The year 2020 is nearly in the rearview mirror.

Feel free to take a moment and let out a collective sigh of relief here.

Who knows what 2021 has in store for us, but could it possibly be any more strange, troubling or unprecedented than the last 12 months?

This past year will go down in history as one of the most turbulent for the fishery in Southwest Nova Scotia. Not only was the industry rocked by the global impacts of the COVID-19 pandemic, but the self-regulated, moderate livelihood lobster fishery by First Nations led to protests, disputes and dissention across the breadth of the Nova Scotia fishing community.

While these very important issues are still present and will certainly be carried over into 2021, it is even more important for all lobster fishing area (LFAs) 33–34 harvesters to maintain their composure and focus as the all-important, six-month lobster season is now underway. With all of the distractions circulating these days, fishermen cannot lose sight of the most important thing on the water — safety.

Catching tonnes of lobster will not mean a thing unless every crewmember returns home to port safely after every trip.

Just a month before the start of the massive LFA 33–34 lobster fishery, the Transportation Safety Board of Canada (TSB) released its Watchlist 2020.

For 10 years, the TSB Watchlist has put the spotlight on key safety issues and actions needed to make Canada’s transportation system, including the fishing industry, even safer. This year, the Watchlist identified eight key safety issues that require government and industry attention that are the result of hundreds of investigations, compelling findings and data and active TSB recommendations. Basically, a tired crewmember is not a safe crewmember.

“In these unprecedented times, the transportation industry, and the entire country, is faced with many challenges. While recognizing the hardship brought on by the COVID-19 pandemic, the TSB’s focus on safety remains the same” the organization stated.

Right at the top of the TSB’s 2020 Watchlist was its continuing concerns with safety in the commercial fishery across the country.

“Progress on safety has been slow, sporadic and localized. After 10 years of being on the Watchlist, TSB reports continue to identify the same unsafe conditions: poor knowledge of a vessel’s stability limits, failure to carry essential lifesaving equipment and failure to wear a personal flotation device.”

Fishermen are still dying each year in the job from accidents caused by identifiable and fixable problems. Distractions and a lackadaisical approach to safety continue to be a recipe for disaster and tragedy.

The TSB also pointed yet again that crewmember fatigue remains one of the most pervasive issues on the Watchlist because of its potential to degrade several aspects of human performance.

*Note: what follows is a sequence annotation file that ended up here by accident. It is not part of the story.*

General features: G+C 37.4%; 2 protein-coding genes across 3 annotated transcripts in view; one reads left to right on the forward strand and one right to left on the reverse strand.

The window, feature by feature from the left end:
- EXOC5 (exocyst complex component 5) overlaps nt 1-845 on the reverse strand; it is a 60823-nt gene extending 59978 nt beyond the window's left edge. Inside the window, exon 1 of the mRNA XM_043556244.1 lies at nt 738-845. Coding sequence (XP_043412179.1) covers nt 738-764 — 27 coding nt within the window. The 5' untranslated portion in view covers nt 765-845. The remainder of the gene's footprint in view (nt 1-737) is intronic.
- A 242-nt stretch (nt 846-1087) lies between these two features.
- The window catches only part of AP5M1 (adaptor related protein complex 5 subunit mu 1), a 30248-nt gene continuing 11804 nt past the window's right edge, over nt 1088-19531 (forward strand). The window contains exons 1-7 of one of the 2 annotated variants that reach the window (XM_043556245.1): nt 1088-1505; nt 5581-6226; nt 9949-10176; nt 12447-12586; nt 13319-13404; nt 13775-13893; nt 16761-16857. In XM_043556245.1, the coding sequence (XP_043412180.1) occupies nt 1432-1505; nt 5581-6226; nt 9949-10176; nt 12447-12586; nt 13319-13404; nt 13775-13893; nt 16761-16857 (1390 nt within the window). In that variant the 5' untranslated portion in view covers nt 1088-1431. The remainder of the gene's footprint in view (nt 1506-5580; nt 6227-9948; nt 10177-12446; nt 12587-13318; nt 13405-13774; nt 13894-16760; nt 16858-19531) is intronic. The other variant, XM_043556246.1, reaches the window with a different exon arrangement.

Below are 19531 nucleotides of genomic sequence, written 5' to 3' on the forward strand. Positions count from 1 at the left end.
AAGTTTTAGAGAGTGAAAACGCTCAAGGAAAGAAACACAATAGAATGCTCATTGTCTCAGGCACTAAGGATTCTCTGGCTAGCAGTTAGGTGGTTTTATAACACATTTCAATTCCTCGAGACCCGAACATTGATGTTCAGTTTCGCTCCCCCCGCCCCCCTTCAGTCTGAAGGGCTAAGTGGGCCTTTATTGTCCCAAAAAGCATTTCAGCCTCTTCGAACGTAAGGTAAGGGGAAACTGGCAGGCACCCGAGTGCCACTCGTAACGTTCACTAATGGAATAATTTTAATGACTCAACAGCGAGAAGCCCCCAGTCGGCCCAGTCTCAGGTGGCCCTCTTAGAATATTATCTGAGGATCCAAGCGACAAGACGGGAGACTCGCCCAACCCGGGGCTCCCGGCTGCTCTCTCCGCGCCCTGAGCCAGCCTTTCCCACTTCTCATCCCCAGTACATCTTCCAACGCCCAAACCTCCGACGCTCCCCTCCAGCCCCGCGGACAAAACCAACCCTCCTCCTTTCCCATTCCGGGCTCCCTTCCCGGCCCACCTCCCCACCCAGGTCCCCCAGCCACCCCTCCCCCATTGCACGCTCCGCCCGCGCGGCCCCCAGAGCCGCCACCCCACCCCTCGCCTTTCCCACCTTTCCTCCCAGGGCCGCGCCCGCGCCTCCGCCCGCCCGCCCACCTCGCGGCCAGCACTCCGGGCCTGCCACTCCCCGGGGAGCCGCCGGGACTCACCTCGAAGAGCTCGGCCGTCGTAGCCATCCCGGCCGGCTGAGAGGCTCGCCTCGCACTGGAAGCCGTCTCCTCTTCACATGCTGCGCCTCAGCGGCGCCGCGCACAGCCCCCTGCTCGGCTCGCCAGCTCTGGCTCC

“Will fixing these transportation safety issues be easy? Of course not,” noted the TSB. “Government and industry stakeholders still need to work together — more than they already are and in new and different ways. We will continue to monitor these issues, reporting progress as it happens and bring attention where needed. Canadians from coast to coast to coast can count on it.”

According to the latest statistics, in 2019, 267 marine accidents were reported to the TSB, down from the 2018 total of 289 and below the 10-year (2009–2018) average of 298. In 2019, the proportion of shipping accidents (as opposed to accidents aboard ship) was 78 per cent of marine accidents, below the previous 10-year average of 83 per cent.

There were 207 shipping accidents in 2019, down from the 2018 total of 232 and down 16 per cent from the 2009–2018 average of 247. The majority of shipping accidents involved fishing vessels (29 per cent), followed by solid-cargo vessels (27 per cent).

In 2019, 17 marine fatalities were reported, down from the 22 fatalities reported in 2018, but above the annual average of 15.2 in the 2009–2018 time period. Of these 17 fatalities, four were the result of three shipping accidents, while the remaining 13 fatalities resulted from 10 accidents aboard ship.

Of note, none of the four shipping accident fatalities in 2019 involved a commercial fishing vessel, although 8 of the 13 fatalities that ensued from accidents aboard ship did occur aboard commercial fishing vessels. The total of eight fishing vessel fatalities in 2019 was below the annual average of 10.2 in the 2009–2018 time period.

However, three additional fishing-related fatalities resulted from two shipping accidents and one additional fishing-related fatality resulted from an accident aboard ship (the three accidents involved vessels that were not commercial fishing vessels). Therefore, 12 of the 17 marine fatalities in 2019 were fishing related. The data indicates that more needs to be done to improve safety in the commercial fishing industry.

Serious injuries in 2019 totalled 53, down from 61 in 2018 and similar to the annual average of 50 from 2009 to 2018. Forty-three of the 53 serious injuries (81 per cent) resulted from accidents aboard ship, and the remaining 10 resulted from shipping accidents.